If you're alive and you follow golf even a little bit, you know the big lineup/selection controversy. International captain Greg Norman selected his protégé Adam Scott to participate.

Scott, a once up-and-coming Australian superstar on the PGA Tour, who posted six wins in his first six full seasons on Tour, has been terrible this year. The 29-year-old has missed 10 of 19 cuts, and only a tie for second at the Sony Open (the second event of the year) has sort of halted a shocking fall from grace. He hasn't finished better than a tie for 35th on the PGA Tour since January and is ranked 99th on the money list. He's totally lost his putting stroke and hasn't been very good off the tee or with his irons either.

Scott's had a little better success on the European Tour, where as a Switzerland resident he splits his playing time with the PGA Tour - but not that much better. He's 64th on the European Order of Merit and has seen his World Ranking dip all the way to 65th - not exactly worthy of a spot on a 12-man international team.

It's a personal decision by Norman, no doubt. But Scott has played in the Presidents Cup the last three iterations and has a 7-6-2 overall record, though he's just 1-2-0 in singles play.

The Americans

As for the rest of the lineups, the U.S. team has five players on it in the top 10 in the world and 11 of 12 in the top 25. The International team has one in the top 10 (Geoff Ogilvy, 10th) and just five in the top 25. On paper, the U.S. should have another easy win.

But given Woods's and Mickelson's lukewarm treatment of the event, look for other American players to carry the Red-White-and-Blue colors, like first-timers Anthony Kim and Sean O'Hair, along with veterans Stewart Cink (8-4-1 record all-time), Kenny Perry (5-5-0) and Steve Stricker (7-6-0), who could be participating in their last or second-to-last Presidents Cup and actually want to be there. Jim Furyk (13-8-2) is an assassin in events like this.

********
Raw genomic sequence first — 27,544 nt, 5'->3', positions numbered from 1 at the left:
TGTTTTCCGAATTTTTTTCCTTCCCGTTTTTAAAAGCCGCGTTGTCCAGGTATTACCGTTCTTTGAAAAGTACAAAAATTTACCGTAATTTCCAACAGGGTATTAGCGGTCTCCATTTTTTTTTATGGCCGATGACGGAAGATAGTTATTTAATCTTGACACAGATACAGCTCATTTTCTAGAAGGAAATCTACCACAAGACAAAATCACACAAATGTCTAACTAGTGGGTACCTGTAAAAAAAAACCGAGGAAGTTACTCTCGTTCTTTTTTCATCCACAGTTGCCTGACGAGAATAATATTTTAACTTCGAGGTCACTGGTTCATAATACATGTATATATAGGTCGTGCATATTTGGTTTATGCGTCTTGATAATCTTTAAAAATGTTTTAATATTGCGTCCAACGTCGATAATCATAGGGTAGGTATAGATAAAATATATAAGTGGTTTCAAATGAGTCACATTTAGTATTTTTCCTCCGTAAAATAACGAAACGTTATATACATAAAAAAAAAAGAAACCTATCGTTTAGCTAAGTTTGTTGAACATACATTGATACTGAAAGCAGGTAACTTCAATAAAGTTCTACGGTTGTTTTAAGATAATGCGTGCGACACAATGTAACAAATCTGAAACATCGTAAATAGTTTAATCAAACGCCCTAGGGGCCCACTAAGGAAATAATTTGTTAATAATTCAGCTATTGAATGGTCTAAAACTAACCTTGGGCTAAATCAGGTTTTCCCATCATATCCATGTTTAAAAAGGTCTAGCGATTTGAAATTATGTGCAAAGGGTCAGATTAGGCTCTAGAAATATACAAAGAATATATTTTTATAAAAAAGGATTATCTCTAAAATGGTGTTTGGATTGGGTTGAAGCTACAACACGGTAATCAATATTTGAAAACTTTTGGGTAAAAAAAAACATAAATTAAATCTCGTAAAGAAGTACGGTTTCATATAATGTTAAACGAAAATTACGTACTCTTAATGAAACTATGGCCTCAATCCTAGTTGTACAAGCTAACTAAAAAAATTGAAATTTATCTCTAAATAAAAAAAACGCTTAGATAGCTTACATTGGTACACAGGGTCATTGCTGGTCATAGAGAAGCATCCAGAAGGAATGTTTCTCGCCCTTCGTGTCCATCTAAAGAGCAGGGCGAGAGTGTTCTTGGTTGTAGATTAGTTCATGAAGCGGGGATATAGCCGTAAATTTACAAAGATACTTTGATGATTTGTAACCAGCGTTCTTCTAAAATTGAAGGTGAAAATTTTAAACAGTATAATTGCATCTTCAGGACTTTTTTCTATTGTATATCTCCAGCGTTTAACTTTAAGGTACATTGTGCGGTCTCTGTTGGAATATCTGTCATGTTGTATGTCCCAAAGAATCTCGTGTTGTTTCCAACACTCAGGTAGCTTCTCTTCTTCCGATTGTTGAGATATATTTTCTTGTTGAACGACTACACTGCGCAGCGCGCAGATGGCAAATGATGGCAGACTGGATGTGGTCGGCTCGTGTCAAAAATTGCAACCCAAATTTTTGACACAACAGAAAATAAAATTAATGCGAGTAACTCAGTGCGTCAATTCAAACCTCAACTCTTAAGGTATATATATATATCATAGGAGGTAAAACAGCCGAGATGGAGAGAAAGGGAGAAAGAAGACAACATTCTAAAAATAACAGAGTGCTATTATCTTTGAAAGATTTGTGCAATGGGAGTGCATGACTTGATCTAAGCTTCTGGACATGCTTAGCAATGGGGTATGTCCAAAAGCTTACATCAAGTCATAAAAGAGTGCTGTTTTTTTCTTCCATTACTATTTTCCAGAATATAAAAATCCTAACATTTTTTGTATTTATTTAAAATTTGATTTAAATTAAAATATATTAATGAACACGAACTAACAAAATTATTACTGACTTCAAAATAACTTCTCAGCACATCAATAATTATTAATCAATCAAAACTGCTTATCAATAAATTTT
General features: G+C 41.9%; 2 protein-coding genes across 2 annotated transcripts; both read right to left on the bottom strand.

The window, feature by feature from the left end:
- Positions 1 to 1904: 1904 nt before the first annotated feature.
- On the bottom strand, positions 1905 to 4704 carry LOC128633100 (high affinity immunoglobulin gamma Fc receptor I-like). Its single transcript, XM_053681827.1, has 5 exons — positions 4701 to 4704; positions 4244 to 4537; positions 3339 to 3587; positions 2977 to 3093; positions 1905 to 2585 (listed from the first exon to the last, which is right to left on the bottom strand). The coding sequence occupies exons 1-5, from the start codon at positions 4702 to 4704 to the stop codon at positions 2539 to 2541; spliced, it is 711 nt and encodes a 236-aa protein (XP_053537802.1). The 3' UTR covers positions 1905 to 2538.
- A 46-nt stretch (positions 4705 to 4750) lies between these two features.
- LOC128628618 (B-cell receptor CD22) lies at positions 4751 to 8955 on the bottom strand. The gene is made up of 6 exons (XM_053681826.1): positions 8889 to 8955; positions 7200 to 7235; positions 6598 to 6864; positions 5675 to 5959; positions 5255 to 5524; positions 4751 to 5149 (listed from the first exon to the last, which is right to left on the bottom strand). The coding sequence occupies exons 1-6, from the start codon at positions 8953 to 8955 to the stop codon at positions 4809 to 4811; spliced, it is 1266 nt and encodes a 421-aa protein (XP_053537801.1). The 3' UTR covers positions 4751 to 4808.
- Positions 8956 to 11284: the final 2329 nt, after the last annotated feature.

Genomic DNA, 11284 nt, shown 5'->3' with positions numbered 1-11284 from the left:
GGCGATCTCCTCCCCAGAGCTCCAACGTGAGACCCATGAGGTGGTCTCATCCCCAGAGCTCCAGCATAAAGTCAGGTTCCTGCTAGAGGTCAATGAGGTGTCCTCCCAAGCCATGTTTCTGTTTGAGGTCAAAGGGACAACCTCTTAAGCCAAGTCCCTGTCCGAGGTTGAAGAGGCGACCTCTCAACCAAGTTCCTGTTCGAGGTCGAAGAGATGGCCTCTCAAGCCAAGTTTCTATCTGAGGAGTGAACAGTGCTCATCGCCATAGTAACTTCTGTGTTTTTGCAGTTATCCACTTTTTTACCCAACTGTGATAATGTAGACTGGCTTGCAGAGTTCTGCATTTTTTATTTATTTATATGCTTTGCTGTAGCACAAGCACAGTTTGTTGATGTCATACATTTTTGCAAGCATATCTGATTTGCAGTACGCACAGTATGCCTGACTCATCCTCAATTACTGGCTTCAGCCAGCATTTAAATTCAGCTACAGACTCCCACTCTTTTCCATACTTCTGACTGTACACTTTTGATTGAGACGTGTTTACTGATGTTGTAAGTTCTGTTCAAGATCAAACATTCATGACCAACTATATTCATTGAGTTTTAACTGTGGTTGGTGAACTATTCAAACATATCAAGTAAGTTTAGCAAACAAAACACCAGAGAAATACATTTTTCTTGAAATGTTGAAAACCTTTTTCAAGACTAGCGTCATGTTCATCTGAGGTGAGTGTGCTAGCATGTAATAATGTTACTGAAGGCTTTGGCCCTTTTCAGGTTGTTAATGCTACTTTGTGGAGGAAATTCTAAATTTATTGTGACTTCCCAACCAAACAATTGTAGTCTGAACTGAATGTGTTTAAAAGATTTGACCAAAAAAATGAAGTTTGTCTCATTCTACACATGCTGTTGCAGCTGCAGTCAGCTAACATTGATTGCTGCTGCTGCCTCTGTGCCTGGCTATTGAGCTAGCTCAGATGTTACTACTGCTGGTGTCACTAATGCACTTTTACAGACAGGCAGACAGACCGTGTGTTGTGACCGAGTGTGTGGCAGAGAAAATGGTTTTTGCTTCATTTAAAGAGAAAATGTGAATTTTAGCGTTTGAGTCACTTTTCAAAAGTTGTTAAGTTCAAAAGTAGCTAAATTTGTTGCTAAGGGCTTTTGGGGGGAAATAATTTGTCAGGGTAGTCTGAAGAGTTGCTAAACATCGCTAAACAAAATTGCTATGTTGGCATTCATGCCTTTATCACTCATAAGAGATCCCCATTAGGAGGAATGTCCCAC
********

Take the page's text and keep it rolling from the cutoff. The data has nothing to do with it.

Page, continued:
The Internationals

Scott wasn't the only unconventional Captain's Pick by Norman. With the other one he took 18-year-old Japanese sensation Ryo Ishikawa, who has won four times on the Japanese tour.

Historically, Retief Goosen hasn't been good in the foursomes (2-5-2), but he's been excellent in Sunday's singles (3-1-0) and in four-ball (6-1-1). Vijay Singh, the only player other than Mickelson to appear in every Presidents Cup, is just 1-4-2 in singles play, but 13-11-4 with a playing partner. Ernie Els has been solid in both areas - 3-2-0 in singles, 10-8-2 with a partner.

At 11-7-1 Canadian Mike Weir has the best career record for the Internationals and is 3-1-0 in singles play.

In addition to Ishikawa, the Internationals have a couple of other untested first-timers in Camilo Villegas and Y.E. Yang.


Frankly, the U.S. just has too much depth. Arguably its weakest link is Justin Leonard, but he's a veteran at these events and though he doesn't have a great record (6-11-1) at the Presidents Cup, he has had some terrific moments in Ryder Cup play, so just how weak is that link? Not very.

At the top of the order, the Internationals can compete. But when you're counting on an 18-year-old (Ishikawa), a two-time wonder from Korea (Yang), a struggling former stud (Scott), an unproven South American (Villegas) and two suspect achievers on this stage (Tim Clark and Robert Allenby) to score points, you're probably in trouble.

Look for the U.S. to win it - not a blowout mind you - but let's say 19-15.